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We Analyzed Upcoming Trails For Community Impact

Looking at issues like equity, length, population, and connectivity, the Bicycle Coalition of Greater Philadelphia recently analyzed coming-trail segments to better understand the impact these trails will have on citizens of the 9-county Greater Philadelphia Region.

This analysis helped us better understand where already-funded trails should be prioritized for building, and where residents are especially in need of new trails. Keep reading for information on this analysis, how it was conducted, and what it means for The Circuit Trails.

The Circuit Trails network is comprised of hundreds of segments that have four levels of completion. At present, the built segments of The Circuit add up to about 325 miles out of over 800 miles in the total network.

The DVRPC, our region’s metropolitan planning organization, set a goal to complete 750 miles of Circuit trails by 2040 in its long range plan. Unfortunately, the pace of trail development has slowed down and the region is unlikely to meet that goal without further acceleration.

This reality led The Circuit Coalition in 2016 to set an interim goal of completing 500 miles by 2025 to get our region back on schedule.

For the past year, the 65+ Circuit Coalition partner organizations and their volunteers have undertaken an effort to get local and county governments in our region to adopt resolutions in support of this interim goal. We’ve had considerable success: 80 municipalities and six counties have adopted the “500 by 2025” resolution to date.

Not by coincidence, about 180 miles of Circuit trails are “in the pipeline.” Denoted in purple in the DVRPC’s Circuit Status Map depicted above, pipeline segments are those that are not yet in final design/engineering or construction phases, but have organizations or sponsors that are actively working to push them forward. If the region can “convert the pipeline” by 2025, it can meet this interim goal and get The Circuit’s completion date back on track.

As a member of The Circuit Coalition, BCGP recently undertook an analysis of 102 pipeline segments to see how they rank in terms of providing the most positive impact to their nearby communities.

After filtering out segments that are already funded (and thus don’t need as much focus), we performed an analysis that used the following criteria:

  1. Length: Shorter segments are usually cheaper to construct.
  2. Population density: More people living close to the segment means more people who can benefit from its completion.
  3. Equity: Of that population, the proportion that are likely to have a potential societal disadvantage stand to benefit the most from having trails be a part of more economical transportation choices, among other benefits. We used DVRPC’s “IPD” analysis to quantify this.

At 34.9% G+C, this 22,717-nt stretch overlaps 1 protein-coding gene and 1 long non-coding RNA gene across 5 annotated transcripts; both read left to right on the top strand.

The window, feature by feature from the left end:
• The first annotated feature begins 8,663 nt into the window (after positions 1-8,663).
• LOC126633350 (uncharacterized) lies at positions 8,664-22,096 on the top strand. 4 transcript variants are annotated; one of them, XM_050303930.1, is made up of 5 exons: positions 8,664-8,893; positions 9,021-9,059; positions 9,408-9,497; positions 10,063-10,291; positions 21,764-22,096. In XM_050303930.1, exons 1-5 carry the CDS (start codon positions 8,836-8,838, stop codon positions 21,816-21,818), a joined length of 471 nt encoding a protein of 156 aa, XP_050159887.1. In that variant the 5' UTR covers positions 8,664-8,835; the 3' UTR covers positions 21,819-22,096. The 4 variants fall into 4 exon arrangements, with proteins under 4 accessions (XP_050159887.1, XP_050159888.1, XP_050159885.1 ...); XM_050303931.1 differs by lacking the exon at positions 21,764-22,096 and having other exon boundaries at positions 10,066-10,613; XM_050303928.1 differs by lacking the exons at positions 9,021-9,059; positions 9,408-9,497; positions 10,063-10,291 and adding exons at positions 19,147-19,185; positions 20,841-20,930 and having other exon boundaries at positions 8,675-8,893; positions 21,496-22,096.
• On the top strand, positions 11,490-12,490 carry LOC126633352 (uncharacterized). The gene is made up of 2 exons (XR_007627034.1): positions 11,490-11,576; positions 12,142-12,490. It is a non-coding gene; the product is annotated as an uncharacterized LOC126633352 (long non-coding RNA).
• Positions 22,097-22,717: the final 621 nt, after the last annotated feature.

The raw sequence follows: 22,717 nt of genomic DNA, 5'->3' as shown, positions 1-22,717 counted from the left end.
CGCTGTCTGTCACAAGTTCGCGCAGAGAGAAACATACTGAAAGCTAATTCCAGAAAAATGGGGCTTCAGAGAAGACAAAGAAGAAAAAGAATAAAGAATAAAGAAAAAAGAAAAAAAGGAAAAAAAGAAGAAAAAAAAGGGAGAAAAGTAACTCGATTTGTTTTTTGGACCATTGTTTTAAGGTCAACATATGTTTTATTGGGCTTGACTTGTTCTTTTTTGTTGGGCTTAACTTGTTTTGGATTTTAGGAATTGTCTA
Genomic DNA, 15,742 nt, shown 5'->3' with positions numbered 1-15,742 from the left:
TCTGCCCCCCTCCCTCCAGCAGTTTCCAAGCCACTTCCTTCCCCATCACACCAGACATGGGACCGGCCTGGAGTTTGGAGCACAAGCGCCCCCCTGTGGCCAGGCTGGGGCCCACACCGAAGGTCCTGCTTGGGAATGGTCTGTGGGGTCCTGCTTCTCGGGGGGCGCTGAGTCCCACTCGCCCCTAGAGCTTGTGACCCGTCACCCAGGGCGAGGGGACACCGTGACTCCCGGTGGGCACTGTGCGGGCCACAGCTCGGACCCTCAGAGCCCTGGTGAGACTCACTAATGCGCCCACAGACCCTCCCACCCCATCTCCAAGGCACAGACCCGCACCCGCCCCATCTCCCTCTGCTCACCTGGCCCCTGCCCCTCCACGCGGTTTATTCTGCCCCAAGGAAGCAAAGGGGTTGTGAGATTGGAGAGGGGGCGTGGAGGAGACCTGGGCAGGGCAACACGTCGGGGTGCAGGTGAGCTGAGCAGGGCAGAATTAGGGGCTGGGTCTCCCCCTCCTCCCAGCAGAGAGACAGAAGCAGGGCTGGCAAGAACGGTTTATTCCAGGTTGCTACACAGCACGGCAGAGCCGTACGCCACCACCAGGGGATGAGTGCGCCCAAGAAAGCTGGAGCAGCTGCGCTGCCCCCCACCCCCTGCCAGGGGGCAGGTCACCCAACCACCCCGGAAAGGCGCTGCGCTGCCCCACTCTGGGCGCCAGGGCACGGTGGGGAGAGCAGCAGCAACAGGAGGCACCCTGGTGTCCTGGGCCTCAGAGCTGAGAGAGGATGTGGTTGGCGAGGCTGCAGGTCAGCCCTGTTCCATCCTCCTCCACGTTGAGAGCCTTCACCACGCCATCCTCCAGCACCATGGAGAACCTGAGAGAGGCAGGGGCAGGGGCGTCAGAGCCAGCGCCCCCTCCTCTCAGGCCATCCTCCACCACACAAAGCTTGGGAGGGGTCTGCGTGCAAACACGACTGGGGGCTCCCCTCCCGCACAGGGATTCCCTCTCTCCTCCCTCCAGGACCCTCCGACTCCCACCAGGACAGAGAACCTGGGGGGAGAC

4. Connectivity: Segments that are connected to longer lengths of completed trails will bring bigger gains to more people. Population density and demographics of these completed trails were also scored to prioritize connecting to completed trails that affect more people.
  5. Weighting: We then gave these factors relative “weights” to emphasize the segments that can affect the most people.

The combined results led to scores ranging from 0 to 11.9. A more detailed explanation of our methodology can be found here.  We highlighted the ten segments that scored highest in green.

A snapshot of our analysis spreadsheet

Want to know more about individual trail segments? Click here to access our full dataset, which is organized by county:

 

The analysis brought to light several notable findings. While we were not surprised to see a Philadelphia, Trenton and Camden well represented in the results, what was interesting was where specifically. Here’s the top 3, for example, each highlighted in red:

Philadelphia: Tookany/Tacony – Frankford Trail, Section 2 – Kensington Ave to Castor Ave

 

Philadelphia: Forge to Refuge Trail, Market Street to City Line Ave

 

Pennsauken: Merchantville Trail, N 36th St to Euclid Ave

To be clear, BGCP and other Circuit Coalition member organizations will continue to advocate that all trail projects in our region move forward, but now we have more understanding of what value each segment can bring to its community once built.

We’re indebted to the tireless efforts of Kyle Hearing for building the framework for this analysis and crunching the numbers during the revision process.

References:
DVRPC Circuit Status Map
BCGP Circuit Community Impact Analysis Full Results
Impact Analysis Methodology Narrative
The Circuit Trails Website
The Circuit Coalition Member Organizations
DVRPC’s Long Range Plan
DVRPC’s “Indicators of Potential Disadvantage” Webpage

 

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Topics: Biking in Philly, Biking the Suburbs, Connecting Greater Philadelphia Bicycle Network, Featured, The Circuit

One comment on “We Analyzed Upcoming Trails For Community Impact

  1. Tom Kelso

    Maybe what isn’t surprising is how poorly projects ranked outside of Philadelphia County based on the criteria used. There are a number of trails in Bucks, Montgomery and Chester Counties that have the potential for significant increases in tourism and the resulting positive financial gains to the communities. These include the Neshaminy Greenway, completion of the Delaware Canal towpath, the Chester Valley Rail Trail, the Cross County trail in Montgomery County and others. Is the ranking to be used for funding?

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